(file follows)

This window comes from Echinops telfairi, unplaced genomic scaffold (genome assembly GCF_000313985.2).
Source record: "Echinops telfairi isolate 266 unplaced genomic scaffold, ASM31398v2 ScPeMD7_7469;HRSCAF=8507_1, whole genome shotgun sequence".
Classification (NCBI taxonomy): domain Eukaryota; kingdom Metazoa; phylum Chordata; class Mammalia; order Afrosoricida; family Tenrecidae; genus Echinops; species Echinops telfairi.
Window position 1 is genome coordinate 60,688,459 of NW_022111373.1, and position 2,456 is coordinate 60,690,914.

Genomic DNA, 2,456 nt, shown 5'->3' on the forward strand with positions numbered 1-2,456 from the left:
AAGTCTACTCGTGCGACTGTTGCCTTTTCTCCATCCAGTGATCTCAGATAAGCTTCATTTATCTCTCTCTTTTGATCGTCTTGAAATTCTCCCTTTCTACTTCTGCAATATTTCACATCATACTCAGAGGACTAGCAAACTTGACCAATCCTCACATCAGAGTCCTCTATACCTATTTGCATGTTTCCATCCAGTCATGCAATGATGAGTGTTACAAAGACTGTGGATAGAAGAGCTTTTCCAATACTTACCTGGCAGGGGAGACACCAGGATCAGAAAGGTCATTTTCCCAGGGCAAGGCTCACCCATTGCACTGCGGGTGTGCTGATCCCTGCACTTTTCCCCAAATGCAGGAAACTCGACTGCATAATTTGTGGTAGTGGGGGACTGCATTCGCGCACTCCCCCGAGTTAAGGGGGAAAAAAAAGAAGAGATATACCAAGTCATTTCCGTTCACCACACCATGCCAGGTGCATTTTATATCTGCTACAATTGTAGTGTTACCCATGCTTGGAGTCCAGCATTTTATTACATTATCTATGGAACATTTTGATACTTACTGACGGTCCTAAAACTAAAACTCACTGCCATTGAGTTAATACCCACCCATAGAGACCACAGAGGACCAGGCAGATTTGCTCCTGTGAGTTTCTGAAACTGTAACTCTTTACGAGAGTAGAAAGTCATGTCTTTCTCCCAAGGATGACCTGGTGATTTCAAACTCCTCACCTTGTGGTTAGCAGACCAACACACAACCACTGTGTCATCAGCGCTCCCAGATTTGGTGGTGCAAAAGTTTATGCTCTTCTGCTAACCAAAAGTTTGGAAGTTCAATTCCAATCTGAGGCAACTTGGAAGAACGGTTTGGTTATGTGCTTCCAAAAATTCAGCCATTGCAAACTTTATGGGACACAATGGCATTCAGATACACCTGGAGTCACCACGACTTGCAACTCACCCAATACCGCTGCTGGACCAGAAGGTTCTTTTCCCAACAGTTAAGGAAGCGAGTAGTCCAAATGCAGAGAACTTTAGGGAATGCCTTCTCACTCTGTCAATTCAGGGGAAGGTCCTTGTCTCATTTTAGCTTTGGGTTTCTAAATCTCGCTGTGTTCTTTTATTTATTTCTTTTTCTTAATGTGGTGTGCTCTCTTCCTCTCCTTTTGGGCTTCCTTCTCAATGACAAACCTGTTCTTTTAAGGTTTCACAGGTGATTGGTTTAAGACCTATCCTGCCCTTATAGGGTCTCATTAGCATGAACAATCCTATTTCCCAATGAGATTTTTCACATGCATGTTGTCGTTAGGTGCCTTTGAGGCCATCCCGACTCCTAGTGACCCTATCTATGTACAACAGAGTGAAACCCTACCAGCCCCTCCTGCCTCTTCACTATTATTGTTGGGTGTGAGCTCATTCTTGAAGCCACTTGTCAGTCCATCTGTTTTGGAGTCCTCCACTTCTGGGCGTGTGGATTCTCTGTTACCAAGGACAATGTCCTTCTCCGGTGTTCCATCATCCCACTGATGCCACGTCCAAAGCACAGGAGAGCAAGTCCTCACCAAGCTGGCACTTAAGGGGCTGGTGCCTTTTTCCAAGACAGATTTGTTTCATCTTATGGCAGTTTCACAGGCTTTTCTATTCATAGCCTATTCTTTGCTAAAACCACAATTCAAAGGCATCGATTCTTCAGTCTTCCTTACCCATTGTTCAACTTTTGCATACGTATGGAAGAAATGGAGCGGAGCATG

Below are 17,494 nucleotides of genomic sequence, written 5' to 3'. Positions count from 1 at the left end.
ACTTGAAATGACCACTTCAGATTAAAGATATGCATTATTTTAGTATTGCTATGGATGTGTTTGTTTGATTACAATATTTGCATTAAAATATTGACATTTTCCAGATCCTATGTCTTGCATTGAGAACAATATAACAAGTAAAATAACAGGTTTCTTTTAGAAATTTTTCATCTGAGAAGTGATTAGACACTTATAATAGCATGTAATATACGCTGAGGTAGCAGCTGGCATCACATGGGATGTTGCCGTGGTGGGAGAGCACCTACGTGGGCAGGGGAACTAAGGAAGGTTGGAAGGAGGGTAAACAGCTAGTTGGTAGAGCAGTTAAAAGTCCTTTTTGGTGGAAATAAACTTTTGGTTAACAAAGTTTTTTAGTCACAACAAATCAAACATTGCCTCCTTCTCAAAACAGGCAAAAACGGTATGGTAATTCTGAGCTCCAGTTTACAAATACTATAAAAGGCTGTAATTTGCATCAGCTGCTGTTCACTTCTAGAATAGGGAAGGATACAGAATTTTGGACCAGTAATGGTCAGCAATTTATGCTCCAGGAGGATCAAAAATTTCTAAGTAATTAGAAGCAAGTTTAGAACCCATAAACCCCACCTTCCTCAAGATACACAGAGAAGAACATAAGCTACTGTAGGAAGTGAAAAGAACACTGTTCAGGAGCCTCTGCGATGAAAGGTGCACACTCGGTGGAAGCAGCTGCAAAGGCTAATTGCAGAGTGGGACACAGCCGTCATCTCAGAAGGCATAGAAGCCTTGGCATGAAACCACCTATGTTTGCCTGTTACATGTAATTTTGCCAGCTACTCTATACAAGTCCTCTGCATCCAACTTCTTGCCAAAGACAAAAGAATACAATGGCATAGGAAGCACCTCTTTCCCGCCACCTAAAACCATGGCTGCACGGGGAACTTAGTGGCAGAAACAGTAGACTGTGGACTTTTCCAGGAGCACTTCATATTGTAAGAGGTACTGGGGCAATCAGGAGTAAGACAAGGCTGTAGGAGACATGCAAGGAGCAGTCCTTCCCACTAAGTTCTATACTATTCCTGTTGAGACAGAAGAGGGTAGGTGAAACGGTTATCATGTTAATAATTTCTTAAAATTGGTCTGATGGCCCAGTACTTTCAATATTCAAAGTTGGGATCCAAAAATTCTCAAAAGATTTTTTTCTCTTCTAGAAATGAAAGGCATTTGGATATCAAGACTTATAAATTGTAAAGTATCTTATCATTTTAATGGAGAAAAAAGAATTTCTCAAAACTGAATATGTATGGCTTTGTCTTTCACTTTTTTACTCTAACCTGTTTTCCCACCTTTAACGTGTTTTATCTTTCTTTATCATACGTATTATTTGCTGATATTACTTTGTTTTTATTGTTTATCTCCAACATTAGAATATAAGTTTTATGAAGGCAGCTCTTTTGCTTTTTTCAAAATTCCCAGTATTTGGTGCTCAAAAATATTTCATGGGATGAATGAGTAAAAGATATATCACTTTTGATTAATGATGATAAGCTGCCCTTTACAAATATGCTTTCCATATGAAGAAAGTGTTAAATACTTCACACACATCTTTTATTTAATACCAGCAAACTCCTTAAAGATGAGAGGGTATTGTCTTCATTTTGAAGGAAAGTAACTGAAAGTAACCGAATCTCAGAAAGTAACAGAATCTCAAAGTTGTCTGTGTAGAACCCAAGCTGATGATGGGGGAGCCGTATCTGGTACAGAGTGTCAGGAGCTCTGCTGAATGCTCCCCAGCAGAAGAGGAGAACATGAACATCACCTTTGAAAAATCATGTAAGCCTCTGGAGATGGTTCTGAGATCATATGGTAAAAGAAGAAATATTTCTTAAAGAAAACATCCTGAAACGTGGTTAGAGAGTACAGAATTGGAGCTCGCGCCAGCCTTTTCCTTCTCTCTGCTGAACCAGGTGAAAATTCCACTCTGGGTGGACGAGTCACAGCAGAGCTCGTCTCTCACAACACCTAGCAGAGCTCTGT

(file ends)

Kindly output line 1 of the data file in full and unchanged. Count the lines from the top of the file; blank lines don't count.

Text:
This window comes from Echinops telfairi, unplaced genomic scaffold (genome assembly GCF_000313985.2).